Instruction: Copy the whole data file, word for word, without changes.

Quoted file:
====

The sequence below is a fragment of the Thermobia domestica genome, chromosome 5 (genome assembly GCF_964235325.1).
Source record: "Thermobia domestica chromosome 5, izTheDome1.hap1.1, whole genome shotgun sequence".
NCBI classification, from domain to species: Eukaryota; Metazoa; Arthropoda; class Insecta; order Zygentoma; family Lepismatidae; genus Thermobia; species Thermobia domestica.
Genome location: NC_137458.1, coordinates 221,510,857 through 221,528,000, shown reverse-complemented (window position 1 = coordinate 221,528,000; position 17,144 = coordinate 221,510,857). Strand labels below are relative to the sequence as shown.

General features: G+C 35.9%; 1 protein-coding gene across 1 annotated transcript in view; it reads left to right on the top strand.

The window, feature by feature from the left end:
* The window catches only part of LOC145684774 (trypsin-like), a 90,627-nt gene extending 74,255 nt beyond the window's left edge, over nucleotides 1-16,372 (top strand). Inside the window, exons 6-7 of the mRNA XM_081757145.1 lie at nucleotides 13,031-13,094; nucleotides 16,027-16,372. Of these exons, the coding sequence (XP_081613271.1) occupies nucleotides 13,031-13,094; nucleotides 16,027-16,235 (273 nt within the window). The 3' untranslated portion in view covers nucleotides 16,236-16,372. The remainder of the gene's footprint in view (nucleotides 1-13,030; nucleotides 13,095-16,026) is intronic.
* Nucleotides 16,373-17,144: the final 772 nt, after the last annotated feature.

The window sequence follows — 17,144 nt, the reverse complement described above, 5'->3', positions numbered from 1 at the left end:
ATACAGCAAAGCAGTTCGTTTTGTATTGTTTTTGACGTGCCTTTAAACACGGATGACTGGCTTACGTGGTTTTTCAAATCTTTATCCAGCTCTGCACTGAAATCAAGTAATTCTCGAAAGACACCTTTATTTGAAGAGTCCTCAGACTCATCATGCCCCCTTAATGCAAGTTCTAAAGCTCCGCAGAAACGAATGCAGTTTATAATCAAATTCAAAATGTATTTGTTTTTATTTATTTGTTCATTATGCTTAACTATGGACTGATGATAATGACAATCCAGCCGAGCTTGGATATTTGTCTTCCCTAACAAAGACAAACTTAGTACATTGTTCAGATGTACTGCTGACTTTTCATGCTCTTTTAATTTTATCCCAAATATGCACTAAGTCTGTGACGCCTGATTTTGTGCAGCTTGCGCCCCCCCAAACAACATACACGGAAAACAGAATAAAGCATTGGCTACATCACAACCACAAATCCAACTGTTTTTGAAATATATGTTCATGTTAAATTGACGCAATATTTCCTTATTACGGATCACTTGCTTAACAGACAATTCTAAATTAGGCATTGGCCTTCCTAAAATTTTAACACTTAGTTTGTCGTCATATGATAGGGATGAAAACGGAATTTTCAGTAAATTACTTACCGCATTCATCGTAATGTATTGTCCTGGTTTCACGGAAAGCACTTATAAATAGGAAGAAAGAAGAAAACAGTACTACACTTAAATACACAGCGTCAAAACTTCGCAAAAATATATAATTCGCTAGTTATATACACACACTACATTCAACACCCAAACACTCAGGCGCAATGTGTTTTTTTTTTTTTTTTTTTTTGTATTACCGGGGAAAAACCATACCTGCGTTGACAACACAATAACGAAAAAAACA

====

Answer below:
The sequence below is a fragment of the Thermobia domestica genome, chromosome 5 (genome assembly GCF_964235325.1).
Source record: "Thermobia domestica chromosome 5, izTheDome1.hap1.1, whole genome shotgun sequence".
NCBI classification, from domain to species: Eukaryota; Metazoa; Arthropoda; class Insecta; order Zygentoma; family Lepismatidae; genus Thermobia; species Thermobia domestica.
Genome location: NC_137458.1, coordinates 221,510,857 through 221,528,000, shown reverse-complemented (window position 1 = coordinate 221,528,000; position 17,144 = coordinate 221,510,857). Strand labels below are relative to the sequence as shown.

General features: G+C 35.9%; 1 protein-coding gene across 1 annotated transcript in view; it reads left to right on the top strand.

The window, feature by feature from the left end:
* The window catches only part of LOC145684774 (trypsin-like), a 90,627-nt gene extending 74,255 nt beyond the window's left edge, over nucleotides 1-16,372 (top strand). Inside the window, exons 6-7 of the mRNA XM_081757145.1 lie at nucleotides 13,031-13,094; nucleotides 16,027-16,372. Of these exons, the coding sequence (XP_081613271.1) occupies nucleotides 13,031-13,094; nucleotides 16,027-16,235 (273 nt within the window). The 3' untranslated portion in view covers nucleotides 16,236-16,372. The remainder of the gene's footprint in view (nucleotides 1-13,030; nucleotides 13,095-16,026) is intronic.
* Nucleotides 16,373-17,144: the final 772 nt, after the last annotated feature.

The window sequence follows — 17,144 nt, the reverse complement described above, 5'->3', positions numbered from 1 at the left end:
ATACAGCAAAGCAGTTCGTTTTGTATTGTTTTTGACGTGCCTTTAAACACGGATGACTGGCTTACGTGGTTTTTCAAATCTTTATCCAGCTCTGCACTGAAATCAAGTAATTCTCGAAAGACACCTTTATTTGAAGAGTCCTCAGACTCATCATGCCCCCTTAATGCAAGTTCTAAAGCTCCGCAGAAACGAATGCAGTTTATAATCAAATTCAAAATGTATTTGTTTTTATTTATTTGTTCATTATGCTTAACTATGGACTGATGATAATGACAATCCAGCCGAGCTTGGATATTTGTCTTCCCTAACAAAGACAAACTTAGTACATTGTTCAGATGTACTGCTGACTTTTCATGCTCTTTTAATTTTATCCCAAATATGCACTAAGTCTGTGACGCCTGATTTTGTGCAGCTTGCGCCCCCCCAAACAACATACACGGAAAACAGAATAAAGCATTGGCTACATCACAACCACAAATCCAACTGTTTTTGAAATATATGTTCATGTTAAATTGACGCAATATTTCCTTATTACGGATCACTTGCTTAACAGACAATTCTAAATTAGGCATTGGCCTTCCTAAAATTTTAACACTTAGTTTGTCGTCATATGATAGGGATGAAAACGGAATTTTCAGTAAATTACTTACCGCATTCATCGTAATGTATTGTCCTGGTTTCACGGAAAGCACTTATAAATAGGAAGAAAGAAGAAAACAGTACTACACTTAAATACACAGCGTCAAAACTTCGCAAAAATATATAATTCGCTAGTTATATACACACACTACATTCAACACCCAAACACTCAGGCGCAATGTGTTTTTTTTTTTTTTTTTTTTTGTATTACCGGGGAAAAACCATACCTGCGTTGACAACACAATAACGAAAAAAACA